By the time this scene is set, in the mid-1940s, Holiday was already renowned for her distinctive, enchanting voice. Widespread recognition of her music had skyrocketed following the 1939 release of “Strange Fruit,” which became an iconic early protest song of the civil rights movement. Though Holiday would become a prolific concert performer, her main source of income for much of the 1940s would remain intimate club performances, such as the one depicted in Lee’s film. Holiday spoke of the disparity between her fame and her means in her 1956 autobiography Lady Sings the Blues, stating, “I needed the prestige and publicity all right, but you can’t pay rent with it.” Lee explored the topic of rampant financial exploitation in the music industry in Mo’ Better Blues.
Terence Blanchard (born New Orleans, Louisiana, 1962)
Terence Blanchard’s collaboration with Spike Lee extends over three decades. Blanchard played trumpet for the soundtracks of School Daze (1988), Do the Right Thing (1989), and Mo’ Better Blues before Lee invited him to take a more central role in score composition. The legendary musician has since developed the soundtracks for the vast majority of Lee’s filmography, from Jungle Fever (1991) to BlacKkKlansman (2018) and Da 5 Bloods (2020) (with the latter two receiving Oscar nods for Best Original Score). Lee has described their ongoing relationship as “a match made in heaven.” Blanchard also appears in Lee’s multipart documentary on Hurricane Katrina, When the Levees Broke (2006), accompanying his mother, Wilhelmina, on a visit to her flooded New Orleans home.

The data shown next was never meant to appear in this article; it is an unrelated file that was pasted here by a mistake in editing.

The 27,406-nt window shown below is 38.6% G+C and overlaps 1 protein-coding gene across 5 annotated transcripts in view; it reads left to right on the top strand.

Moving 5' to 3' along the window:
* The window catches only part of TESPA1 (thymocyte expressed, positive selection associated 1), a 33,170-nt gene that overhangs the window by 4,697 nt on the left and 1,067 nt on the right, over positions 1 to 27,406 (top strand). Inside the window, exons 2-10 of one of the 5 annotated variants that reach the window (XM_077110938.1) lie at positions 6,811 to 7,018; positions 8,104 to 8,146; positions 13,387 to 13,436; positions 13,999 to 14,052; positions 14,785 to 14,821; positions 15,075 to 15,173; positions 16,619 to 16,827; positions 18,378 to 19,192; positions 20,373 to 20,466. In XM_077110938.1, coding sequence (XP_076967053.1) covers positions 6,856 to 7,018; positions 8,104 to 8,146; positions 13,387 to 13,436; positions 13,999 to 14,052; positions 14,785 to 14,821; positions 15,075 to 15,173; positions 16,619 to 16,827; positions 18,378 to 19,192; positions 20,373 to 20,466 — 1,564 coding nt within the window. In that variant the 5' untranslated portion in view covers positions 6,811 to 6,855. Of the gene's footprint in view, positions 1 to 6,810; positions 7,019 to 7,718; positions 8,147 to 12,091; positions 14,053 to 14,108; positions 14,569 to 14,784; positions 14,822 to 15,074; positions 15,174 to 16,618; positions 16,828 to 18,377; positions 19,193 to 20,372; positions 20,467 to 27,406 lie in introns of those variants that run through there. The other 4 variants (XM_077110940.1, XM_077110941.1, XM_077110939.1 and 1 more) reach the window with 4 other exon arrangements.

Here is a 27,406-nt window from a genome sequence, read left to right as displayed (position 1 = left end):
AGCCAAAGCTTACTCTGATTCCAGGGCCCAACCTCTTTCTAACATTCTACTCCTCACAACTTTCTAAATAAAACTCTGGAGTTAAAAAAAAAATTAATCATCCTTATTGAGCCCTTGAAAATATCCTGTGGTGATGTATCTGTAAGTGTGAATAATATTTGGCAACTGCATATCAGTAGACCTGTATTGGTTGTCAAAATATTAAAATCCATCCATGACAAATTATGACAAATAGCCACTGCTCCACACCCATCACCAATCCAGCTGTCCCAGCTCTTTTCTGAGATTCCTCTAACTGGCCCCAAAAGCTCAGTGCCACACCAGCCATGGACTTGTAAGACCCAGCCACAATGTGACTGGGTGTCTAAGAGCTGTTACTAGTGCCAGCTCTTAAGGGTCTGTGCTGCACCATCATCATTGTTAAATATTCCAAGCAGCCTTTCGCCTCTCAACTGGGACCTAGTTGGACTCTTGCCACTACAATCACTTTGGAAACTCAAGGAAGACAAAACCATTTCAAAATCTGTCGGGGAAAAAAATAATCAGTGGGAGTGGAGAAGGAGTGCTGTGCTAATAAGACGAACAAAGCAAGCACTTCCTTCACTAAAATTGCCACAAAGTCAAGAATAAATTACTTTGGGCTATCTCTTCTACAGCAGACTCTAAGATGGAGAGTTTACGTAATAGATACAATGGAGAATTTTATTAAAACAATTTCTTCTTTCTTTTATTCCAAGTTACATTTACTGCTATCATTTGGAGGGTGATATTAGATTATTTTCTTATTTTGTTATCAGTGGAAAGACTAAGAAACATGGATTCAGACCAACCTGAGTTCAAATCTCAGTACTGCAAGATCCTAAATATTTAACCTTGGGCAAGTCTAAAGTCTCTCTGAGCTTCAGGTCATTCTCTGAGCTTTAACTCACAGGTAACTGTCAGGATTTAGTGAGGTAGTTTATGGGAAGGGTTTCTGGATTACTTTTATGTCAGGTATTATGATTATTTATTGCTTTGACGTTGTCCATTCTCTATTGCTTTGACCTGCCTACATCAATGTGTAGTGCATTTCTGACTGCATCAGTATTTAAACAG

In addition to the seventeen projects Blanchard has scored for Lee, he has composed and performed on dozens of film soundtracks and has been credited for a resurgence of jazz in film. Still, as Blanchard himself told Downbeat magazine in 1994, “Writing for film is fun, but nothing can beat being a jazz musician, playing a club, playing a concert.” To that end, he has maintained an active discography while also composing independent projects, including Fire Shut Up in My Bones, the first work by a Black American composer to be staged at New York’s Metropolitan Opera.
Branford Marsalis (born Breaux Bridge, Louisiana, 1960)
For about thirty seconds before the explosive intro credits to Do the Right Thing begin, a saxophone plays a soulful cover of the anthem “Lift Every Voice and Sing.” Performed by Branford Marsalis, this music is as much a signal of the film’s content as “Fight the Power,” the more-often-discussed Public Enemy song that follows. This was not the first time Marsalis had worked with Lee: the filmmaker had directed the music video for the title track of the Branford Marsalis Quartet’s 1986 debut album, Royal Garden Blues. Marsalis had also played a role in School Daze and later collaborated with Terence Blanchard on the soundtrack for Mo’ Better Blues.
Marsalis is best known for his solo work, as well as leading the Branford Marsalis Quartet and cofounding Buckshot LeFonque, a cross-genre collaboration that fused jazz with elements of hip-hop, pop, R&B, and rock. He was also the director of the Tonight Show Band during the first few years of Jay Leno’s tenure. Much as it was to Lee, jazz was central to Marsalis’s childhood: both his mother and father were jazz musicians (a singer and pianist, respectively), and his brothers Jason, Delfeayo, and Wynton—who appears and sings in When the Levees Broke—are also in the family business. Collectively, they are known as the “First Family of Jazz.”
John Coltrane (Hamlet, North Carolina, 1926–1967, Huntington, New York)